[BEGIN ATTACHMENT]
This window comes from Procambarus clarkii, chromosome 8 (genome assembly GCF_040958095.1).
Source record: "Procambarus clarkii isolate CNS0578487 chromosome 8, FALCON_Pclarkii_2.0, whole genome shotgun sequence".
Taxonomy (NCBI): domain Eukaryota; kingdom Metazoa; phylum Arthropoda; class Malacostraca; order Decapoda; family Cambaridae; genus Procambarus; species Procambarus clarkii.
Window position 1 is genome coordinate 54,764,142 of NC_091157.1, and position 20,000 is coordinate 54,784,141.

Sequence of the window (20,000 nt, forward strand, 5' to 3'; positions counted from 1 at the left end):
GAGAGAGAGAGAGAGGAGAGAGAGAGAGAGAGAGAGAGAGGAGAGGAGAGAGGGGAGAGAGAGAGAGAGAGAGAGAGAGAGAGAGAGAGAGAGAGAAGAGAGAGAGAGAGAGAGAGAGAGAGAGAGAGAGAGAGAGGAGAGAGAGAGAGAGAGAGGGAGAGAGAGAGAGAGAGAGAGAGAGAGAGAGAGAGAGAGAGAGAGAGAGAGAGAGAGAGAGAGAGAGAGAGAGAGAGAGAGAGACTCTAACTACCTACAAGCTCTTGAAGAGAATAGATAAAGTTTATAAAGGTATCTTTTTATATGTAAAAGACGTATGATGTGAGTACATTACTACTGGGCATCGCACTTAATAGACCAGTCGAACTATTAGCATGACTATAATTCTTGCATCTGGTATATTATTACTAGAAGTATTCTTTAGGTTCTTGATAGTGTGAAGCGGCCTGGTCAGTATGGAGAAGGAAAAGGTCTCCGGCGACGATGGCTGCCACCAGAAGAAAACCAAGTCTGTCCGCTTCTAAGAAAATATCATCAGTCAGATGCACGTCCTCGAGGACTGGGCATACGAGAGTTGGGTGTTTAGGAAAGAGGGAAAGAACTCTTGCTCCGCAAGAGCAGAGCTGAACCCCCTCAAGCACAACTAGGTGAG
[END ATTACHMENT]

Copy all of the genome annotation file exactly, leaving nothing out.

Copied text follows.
This window comes from Procambarus clarkii, chromosome 8 (genome assembly GCF_040958095.1).
Source record: "Procambarus clarkii isolate CNS0578487 chromosome 8, FALCON_Pclarkii_2.0, whole genome shotgun sequence".
Taxonomy (NCBI): domain Eukaryota; kingdom Metazoa; phylum Arthropoda; class Malacostraca; order Decapoda; family Cambaridae; genus Procambarus; species Procambarus clarkii.
Window position 1 is genome coordinate 54,764,142 of NC_091157.1, and position 20,000 is coordinate 54,784,141.

Sequence of the window (20,000 nt, forward strand, 5' to 3'; positions counted from 1 at the left end):
GAGAGAGAGAGAGAGGAGAGAGAGAGAGAGAGAGAGAGAGGAGAGGAGAGAGGGGAGAGAGAGAGAGAGAGAGAGAGAGAGAGAGAGAGAGAGAGAAGAGAGAGAGAGAGAGAGAGAGAGAGAGAGAGAGAGAGAGGAGAGAGAGAGAGAGAGAGGGAGAGAGAGAGAGAGAGAGAGAGAGAGAGAGAGAGAGAGAGAGAGAGAGAGAGAGAGAGAGAGAGAGAGAGAGAGAGAGAGAGACTCTAACTACCTACAAGCTCTTGAAGAGAATAGATAAAGTTTATAAAGGTATCTTTTTATATGTAAAAGACGTATGATGTGAGTACATTACTACTGGGCATCGCACTTAATAGACCAGTCGAACTATTAGCATGACTATAATTCTTGCATCTGGTATATTATTACTAGAAGTATTCTTTAGGTTCTTGATAGTGTGAAGCGGCCTGGTCAGTATGGAGAAGGAAAAGGTCTCCGGCGACGATGGCTGCCACCAGAAGAAAACCAAGTCTGTCCGCTTCTAAGAAAATATCATCAGTCAGATGCACGTCCTCGAGGACTGGGCATACGAGAGTTGGGTGTTTAGGAAAGAGGGAAAGAACTCTTGCTCCGCAAGAGCAGAGCTGAACCCCCTCAAGCACAACTAGGTGAG